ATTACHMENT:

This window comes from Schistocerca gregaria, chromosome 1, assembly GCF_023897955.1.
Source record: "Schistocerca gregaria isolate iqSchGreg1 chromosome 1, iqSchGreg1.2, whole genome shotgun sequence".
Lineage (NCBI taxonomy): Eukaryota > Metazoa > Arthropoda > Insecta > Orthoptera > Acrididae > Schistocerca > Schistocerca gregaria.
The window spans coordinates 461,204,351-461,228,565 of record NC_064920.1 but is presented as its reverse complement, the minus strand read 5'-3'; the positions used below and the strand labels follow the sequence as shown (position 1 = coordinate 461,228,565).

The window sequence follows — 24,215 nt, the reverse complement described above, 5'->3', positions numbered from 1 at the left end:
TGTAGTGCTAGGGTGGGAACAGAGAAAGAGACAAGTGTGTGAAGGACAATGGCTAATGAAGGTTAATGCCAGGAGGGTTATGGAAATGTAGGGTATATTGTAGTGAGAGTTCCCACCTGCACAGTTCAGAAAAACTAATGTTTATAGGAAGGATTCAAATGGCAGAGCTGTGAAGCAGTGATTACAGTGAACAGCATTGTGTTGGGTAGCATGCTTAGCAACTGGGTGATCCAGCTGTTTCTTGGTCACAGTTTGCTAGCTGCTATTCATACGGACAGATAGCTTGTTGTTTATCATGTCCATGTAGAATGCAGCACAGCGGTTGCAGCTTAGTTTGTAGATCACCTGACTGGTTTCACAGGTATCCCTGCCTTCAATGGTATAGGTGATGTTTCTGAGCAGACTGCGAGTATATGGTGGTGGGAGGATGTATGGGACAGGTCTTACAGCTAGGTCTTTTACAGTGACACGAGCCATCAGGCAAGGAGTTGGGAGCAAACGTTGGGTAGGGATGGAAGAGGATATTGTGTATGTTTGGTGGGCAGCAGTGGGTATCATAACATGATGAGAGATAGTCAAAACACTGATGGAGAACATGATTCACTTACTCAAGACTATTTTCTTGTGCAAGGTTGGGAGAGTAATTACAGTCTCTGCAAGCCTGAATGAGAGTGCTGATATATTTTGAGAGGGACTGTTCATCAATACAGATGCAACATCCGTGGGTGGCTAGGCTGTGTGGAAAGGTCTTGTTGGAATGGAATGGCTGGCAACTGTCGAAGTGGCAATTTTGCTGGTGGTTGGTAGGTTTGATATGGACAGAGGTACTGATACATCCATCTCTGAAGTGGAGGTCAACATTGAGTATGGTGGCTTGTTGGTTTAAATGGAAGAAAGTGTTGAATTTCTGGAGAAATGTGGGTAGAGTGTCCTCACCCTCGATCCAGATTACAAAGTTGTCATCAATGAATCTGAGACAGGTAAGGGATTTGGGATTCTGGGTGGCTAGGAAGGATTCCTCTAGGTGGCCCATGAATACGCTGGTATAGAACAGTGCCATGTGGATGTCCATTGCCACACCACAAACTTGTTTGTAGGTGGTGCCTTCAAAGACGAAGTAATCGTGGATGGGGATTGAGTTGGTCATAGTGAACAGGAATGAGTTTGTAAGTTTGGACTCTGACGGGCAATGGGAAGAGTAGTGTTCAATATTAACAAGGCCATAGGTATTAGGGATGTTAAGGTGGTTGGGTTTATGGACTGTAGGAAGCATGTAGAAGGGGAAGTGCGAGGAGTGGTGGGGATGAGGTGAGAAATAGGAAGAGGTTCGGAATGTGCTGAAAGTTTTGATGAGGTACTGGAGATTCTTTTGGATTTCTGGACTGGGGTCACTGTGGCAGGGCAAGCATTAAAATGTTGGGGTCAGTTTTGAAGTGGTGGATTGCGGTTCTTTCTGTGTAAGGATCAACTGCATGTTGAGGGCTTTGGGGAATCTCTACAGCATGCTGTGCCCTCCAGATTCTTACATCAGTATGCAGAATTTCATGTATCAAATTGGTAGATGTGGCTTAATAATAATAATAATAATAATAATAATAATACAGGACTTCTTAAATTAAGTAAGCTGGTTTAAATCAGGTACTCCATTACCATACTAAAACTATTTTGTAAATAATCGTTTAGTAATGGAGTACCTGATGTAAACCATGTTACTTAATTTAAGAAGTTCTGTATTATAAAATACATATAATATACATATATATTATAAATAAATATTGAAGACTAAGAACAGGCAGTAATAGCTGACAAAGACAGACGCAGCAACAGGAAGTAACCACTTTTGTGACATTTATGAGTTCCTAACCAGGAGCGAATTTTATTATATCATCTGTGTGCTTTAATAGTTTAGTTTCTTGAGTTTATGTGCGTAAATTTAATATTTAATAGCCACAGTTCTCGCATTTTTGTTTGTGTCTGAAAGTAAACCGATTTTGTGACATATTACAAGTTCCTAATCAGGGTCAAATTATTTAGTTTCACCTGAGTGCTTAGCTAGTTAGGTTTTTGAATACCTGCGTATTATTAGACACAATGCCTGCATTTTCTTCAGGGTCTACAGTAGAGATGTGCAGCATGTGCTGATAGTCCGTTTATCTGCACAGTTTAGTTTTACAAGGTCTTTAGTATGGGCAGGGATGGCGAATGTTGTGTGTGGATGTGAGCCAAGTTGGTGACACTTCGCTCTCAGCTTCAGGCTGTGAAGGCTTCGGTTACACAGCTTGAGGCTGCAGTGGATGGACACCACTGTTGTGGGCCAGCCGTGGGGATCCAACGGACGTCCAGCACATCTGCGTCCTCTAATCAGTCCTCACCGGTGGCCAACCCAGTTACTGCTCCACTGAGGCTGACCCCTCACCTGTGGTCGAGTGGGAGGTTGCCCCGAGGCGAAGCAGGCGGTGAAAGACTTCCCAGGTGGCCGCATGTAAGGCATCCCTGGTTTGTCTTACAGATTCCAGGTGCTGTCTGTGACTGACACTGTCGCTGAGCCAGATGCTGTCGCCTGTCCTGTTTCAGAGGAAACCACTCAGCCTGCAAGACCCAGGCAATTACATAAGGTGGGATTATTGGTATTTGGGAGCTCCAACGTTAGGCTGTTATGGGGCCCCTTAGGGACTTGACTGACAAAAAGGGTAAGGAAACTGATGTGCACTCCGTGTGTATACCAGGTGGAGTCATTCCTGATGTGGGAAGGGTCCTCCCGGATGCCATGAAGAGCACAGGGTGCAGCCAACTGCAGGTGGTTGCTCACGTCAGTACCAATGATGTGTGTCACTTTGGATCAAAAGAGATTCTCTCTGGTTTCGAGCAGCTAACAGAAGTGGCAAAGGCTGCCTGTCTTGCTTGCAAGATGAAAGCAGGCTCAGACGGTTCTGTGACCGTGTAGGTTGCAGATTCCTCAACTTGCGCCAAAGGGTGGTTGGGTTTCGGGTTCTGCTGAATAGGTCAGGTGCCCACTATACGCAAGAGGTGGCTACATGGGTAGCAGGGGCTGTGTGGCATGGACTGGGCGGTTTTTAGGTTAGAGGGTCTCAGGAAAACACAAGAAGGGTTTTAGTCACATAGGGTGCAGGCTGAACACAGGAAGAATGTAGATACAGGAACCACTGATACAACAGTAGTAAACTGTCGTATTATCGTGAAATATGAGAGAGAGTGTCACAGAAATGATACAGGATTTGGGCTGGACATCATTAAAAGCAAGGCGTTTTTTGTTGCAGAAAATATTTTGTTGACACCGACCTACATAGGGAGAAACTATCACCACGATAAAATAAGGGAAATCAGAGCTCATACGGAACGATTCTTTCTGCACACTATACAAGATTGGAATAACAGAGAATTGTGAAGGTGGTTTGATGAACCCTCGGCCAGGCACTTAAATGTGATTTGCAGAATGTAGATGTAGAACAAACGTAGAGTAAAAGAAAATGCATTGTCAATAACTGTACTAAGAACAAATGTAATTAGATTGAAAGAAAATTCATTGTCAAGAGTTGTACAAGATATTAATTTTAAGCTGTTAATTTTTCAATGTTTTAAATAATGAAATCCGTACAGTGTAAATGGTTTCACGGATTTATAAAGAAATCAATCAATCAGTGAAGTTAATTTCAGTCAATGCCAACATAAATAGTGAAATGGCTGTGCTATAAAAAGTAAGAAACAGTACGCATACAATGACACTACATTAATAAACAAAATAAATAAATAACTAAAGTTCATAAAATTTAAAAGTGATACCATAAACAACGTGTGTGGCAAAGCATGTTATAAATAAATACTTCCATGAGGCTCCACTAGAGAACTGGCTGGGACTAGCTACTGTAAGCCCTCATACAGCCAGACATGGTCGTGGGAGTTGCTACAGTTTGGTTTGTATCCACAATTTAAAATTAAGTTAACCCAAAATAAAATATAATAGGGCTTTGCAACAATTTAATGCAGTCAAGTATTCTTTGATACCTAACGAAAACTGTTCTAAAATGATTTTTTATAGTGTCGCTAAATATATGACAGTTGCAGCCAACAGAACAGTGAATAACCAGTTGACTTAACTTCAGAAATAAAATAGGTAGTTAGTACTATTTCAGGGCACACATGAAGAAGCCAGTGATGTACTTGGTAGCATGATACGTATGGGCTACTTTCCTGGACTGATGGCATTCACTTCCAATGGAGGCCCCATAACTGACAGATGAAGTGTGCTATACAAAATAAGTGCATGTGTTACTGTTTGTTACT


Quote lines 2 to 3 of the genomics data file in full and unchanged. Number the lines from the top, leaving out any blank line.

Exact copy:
Source record: "Schistocerca gregaria isolate iqSchGreg1 chromosome 1, iqSchGreg1.2, whole genome shotgun sequence".
Lineage (NCBI taxonomy): Eukaryota > Metazoa > Arthropoda > Insecta > Orthoptera > Acrididae > Schistocerca > Schistocerca gregaria.